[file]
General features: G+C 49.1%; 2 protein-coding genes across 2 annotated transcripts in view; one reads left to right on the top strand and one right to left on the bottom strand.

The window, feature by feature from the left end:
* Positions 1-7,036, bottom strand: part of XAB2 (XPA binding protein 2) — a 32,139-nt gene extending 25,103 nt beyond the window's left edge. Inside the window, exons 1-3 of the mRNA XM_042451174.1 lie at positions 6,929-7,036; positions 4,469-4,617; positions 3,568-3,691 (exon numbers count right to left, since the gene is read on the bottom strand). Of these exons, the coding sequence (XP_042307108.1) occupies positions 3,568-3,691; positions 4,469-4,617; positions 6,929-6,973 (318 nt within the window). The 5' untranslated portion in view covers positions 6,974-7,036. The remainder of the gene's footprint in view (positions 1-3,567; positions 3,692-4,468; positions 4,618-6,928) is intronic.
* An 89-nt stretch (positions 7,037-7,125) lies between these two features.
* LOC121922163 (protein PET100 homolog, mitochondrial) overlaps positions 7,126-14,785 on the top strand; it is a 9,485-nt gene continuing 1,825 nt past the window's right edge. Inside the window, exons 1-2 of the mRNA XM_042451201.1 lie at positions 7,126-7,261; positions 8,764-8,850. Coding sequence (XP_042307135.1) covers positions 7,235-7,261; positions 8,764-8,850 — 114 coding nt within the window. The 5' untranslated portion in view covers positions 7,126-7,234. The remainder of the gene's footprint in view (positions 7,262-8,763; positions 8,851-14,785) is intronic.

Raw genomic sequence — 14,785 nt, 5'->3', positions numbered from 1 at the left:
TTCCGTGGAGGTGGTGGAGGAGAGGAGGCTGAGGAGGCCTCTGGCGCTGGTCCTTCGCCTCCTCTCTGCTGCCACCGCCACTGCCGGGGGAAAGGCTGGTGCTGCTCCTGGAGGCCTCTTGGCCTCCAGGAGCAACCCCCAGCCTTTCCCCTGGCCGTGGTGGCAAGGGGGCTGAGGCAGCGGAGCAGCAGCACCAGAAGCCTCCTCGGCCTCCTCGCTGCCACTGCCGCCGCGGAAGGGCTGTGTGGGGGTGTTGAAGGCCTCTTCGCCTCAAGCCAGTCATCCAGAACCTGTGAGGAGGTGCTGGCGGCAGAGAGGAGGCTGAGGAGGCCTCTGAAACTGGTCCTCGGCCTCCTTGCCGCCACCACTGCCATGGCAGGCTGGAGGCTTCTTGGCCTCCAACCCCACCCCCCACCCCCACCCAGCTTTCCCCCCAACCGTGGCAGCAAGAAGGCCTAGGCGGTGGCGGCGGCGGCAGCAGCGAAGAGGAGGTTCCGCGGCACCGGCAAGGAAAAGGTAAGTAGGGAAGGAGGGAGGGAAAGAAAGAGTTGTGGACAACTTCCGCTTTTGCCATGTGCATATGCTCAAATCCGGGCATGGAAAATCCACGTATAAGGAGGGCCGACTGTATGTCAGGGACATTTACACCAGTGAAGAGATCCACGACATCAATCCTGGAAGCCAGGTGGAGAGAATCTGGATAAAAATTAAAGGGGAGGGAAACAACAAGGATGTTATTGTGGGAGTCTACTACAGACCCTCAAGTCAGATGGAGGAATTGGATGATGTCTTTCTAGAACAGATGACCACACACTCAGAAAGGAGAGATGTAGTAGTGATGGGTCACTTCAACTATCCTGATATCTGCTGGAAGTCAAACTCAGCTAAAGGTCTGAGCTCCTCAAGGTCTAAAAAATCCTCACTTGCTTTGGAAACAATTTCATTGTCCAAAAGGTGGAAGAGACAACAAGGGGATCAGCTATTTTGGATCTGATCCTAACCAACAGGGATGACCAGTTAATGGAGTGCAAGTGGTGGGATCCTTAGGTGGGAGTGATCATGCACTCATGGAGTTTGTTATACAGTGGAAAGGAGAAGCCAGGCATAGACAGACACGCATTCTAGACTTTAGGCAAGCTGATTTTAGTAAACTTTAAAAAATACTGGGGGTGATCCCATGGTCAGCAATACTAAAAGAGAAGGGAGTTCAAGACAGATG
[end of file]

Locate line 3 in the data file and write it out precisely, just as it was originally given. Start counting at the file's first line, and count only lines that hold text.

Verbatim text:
* Positions 1-7,036, bottom strand: part of XAB2 (XPA binding protein 2) — a 32,139-nt gene extending 25,103 nt beyond the window's left edge. Inside the window, exons 1-3 of the mRNA XM_042451174.1 lie at positions 6,929-7,036; positions 4,469-4,617; positions 3,568-3,691 (exon numbers count right to left, since the gene is read on the bottom strand). Of these exons, the coding sequence (XP_042307108.1) occupies positions 3,568-3,691; positions 4,469-4,617; positions 6,929-6,973 (318 nt within the window). The 5' untranslated portion in view covers positions 6,974-7,036. The remainder of the gene's footprint in view (positions 1-3,567; positions 3,692-4,468; positions 4,618-6,928) is intronic.